Now, with that said, let’s go to Genesis chapter 12 and begin with the first few verses, and that’s all we’ll have time for this morning. Let’s take a look at the command in Genesis chapter 12. It’s three-fold. If you have notes given in that packet, it might be helpful to follow along. The first command is basically leave your society, leave your society. Now the Lord said to Abraham, “Go forth or leave your country.” This was an idolatrous country, as I’ve mentioned led by the descendants of Ham, and there was a warning here perhaps even to the New Testament believer. A warning that is alliterated by Solomon in the writings of Proverbs to be cautious and to be careful of the societal boundaries. It may mean leaving, and I think even the New Testament believer is given the challenge that, although we are in this society, we are not part of it. Let me repeat what I’ve said before that the more like your society you become the less that you will impact it for the cause of Jesus Christ. We do not know, but immorality and idolatry had encircled the home of Abraham and perhaps it was even knocking at the heart of Abraham and God said, “If I can use you, you’ve got to leave.” Now Christ is the supreme example, who was a friend of sinners, but his purpose in being their friend was to bring them to Christ. Let me warn you, especially young people, the nature of ungodly friendships for the sake of friendship. Solomon writes in Proverbs that your friends sharpen your countenance. That’s why he tells his son depart from evil. Remove your foot from the evil one. David writes in Psalms, “Don’t stand in the way of sinners.” We are here to win the world to Christ, not be a friend to it. Perhaps that was implied in the first of this three-fold command to leave your society.
The second is leave your stability. Would you look at the next phrase. Not only go forth from your country but leave your relatives as well. This is the circle of friends. In fact, the archaic word here could be translated leave your tribe, leave your clan. Leave all that life has encircled you with. Leave the stability of home and friends and that circle of people that you know. Leave in effect your pattern of life. Break out of it. I’m going to send you some place totally new and different. Break out of the norm. That was probably one of the most difficult things for Abraham. We as well would say, well you know I’ve got my friends and I’ve got my church and I’ve got my life and I’ve got my pattern and I’ve got my way of living and all of that, and we are so predictable, and that’s seen in the way you and I drive home the very same way from work every day. When we get home, we sit in the same chair. When we sit down at the dining table, we sit at the same chair. Have you ever tried sitting somewhere else? It’s weird. It’s like you’re in somebody else’s home. Try sitting in another chair tomorrow for breakfast. I’ll tell you what will happen, your kinds will come downstairs, and they’ll look at you, and they’ll look again, and they’ll walk over and say, “Dad, are you still awake? You sick? Mom, dad’s lost his marbles.” I know what they will say. They’ll say, “Dad’s sitting in my chair.” We’ve taught them well, haven’t we? I think God is telling Abraham to leave all the old patterns, leave the familiar, leave stability, the clan, the tribe, and go.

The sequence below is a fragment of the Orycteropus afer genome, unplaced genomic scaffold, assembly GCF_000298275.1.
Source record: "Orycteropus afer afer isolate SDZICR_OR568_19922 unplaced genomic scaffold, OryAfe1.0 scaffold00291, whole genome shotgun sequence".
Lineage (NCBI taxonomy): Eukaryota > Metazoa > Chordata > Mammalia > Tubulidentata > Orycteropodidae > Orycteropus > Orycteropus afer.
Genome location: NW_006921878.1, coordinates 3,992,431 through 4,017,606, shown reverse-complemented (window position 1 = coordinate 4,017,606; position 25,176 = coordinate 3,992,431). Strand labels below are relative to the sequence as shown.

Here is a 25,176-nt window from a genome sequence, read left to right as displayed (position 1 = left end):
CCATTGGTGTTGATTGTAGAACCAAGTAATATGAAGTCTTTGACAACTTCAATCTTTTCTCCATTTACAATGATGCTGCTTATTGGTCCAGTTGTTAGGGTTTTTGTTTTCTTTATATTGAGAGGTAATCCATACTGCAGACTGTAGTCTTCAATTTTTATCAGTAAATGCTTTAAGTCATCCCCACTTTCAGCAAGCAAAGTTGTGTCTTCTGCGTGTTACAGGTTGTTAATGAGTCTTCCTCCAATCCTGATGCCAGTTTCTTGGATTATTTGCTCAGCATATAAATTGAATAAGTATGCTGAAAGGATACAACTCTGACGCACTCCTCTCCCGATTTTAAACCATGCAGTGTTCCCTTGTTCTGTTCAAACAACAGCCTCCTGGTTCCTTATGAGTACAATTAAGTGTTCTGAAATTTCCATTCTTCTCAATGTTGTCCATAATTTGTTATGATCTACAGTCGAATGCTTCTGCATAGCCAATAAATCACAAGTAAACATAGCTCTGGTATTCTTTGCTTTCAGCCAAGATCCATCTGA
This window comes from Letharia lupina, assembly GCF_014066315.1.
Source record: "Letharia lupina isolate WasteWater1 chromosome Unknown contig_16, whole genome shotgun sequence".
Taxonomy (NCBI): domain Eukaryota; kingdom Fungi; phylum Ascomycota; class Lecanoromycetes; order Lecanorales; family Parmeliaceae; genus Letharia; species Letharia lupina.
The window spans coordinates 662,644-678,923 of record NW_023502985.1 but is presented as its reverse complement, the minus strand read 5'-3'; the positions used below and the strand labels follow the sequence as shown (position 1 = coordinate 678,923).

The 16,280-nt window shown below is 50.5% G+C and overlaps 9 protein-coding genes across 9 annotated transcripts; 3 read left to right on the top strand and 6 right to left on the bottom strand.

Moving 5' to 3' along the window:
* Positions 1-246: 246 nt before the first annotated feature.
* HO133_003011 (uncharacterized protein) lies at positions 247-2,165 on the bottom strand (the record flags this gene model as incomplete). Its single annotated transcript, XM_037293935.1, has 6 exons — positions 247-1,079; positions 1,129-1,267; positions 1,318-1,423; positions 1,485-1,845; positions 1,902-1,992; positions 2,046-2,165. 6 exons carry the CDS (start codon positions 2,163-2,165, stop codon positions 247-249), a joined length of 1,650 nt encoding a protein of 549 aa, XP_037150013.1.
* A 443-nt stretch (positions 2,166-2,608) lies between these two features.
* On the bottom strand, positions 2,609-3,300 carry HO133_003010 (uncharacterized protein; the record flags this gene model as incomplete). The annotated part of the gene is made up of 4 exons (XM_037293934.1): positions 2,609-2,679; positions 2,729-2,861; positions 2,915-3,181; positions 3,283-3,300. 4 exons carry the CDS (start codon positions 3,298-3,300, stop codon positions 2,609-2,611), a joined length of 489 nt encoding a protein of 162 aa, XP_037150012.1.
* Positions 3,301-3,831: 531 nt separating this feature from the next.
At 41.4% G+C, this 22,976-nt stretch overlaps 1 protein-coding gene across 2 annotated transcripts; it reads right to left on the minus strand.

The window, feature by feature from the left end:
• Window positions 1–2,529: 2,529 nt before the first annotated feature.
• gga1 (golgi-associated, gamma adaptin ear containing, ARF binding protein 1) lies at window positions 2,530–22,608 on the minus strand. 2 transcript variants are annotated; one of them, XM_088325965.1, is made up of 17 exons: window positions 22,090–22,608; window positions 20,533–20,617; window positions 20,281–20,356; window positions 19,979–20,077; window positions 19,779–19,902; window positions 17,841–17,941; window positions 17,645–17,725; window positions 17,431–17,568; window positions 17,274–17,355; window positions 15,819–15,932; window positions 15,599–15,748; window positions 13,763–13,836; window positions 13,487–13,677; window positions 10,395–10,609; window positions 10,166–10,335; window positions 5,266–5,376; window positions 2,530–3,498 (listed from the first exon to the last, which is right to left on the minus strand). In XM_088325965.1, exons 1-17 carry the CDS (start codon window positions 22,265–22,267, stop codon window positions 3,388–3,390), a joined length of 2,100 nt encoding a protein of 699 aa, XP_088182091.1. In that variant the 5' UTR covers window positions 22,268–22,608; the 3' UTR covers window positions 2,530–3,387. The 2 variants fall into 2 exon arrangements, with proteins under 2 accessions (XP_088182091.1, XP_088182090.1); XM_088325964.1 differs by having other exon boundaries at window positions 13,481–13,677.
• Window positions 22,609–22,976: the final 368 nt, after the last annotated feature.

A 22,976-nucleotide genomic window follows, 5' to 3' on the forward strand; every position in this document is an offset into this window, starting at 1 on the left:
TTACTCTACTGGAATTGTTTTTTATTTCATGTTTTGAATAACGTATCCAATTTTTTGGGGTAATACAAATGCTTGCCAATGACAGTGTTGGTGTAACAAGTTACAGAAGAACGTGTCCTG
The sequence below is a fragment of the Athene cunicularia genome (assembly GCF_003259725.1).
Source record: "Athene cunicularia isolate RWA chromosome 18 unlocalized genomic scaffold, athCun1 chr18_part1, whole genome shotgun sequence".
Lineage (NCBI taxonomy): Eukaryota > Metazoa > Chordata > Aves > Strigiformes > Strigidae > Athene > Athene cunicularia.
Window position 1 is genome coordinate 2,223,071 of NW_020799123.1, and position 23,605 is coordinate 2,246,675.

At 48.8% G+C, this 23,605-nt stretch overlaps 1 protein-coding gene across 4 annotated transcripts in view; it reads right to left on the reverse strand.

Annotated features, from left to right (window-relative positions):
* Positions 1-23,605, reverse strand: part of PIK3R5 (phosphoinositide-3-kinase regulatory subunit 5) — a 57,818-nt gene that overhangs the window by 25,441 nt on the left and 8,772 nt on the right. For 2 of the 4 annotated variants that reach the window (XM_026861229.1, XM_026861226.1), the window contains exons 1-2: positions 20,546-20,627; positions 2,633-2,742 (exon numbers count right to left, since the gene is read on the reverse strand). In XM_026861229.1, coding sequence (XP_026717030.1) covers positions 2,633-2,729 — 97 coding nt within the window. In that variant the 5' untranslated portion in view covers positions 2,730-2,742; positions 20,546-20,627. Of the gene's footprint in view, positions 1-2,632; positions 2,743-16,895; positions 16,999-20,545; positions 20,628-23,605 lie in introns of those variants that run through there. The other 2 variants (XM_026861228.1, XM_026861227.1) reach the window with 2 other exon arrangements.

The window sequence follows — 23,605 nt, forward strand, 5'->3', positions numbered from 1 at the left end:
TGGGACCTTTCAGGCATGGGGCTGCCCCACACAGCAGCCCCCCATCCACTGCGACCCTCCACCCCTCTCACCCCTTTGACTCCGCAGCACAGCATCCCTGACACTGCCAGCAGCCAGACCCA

He also says to leave your security. You notice he says leave not only your country, but your relatives and go from your father’s house. Now in the Middle East you father’s house gave you a special identity. This was the place of your inheritance. This was your birthright, this was your security. In fact, in that day, if you married a woman, you didn’t leave dad, you just simply built another addition to his place, and you all moved in. The more sons, the more wives, the more additions. Until finally you had this thing spreading over several acres. That was how they lived. It was totally foreign to think of leaving your father’s house. That’s exactly what God had asked Abraham to do, leave your security, with the implication, ladies and gentlemen, and I want you to notice, in fact, you ought to jot into your notes, there is the implication here that he will never be back. He may never come back.
A little boy was his grandfather’s constant companion; and they would often go on short trips together, to the grocery store, sometimes to the lake to fish, just wherever the grandfather needed to go. The boy tagged along, and they were delightful companions. Finally one day the grandfather said, “Let’s go for a ride.” The boy said, “Where are we going?” The grandfather left without him. When he got back, the little boy looked crestfallen and said, “Grandfather, why did you leave me behind?” The grandfather looked at him and said, “Because you asked where we were going. If you really wanted to go with me, it wouldn’t have mattered where we were going.” You see I think that’s in the heart of the man or woman of faith. God says, “Go.” God says, “Do.” God says, “Be.” We say “Okay, Lord, where’s the security package? What are the benefits? Where are you taking me? How long will I be there?” And God kind of moves on to the next person.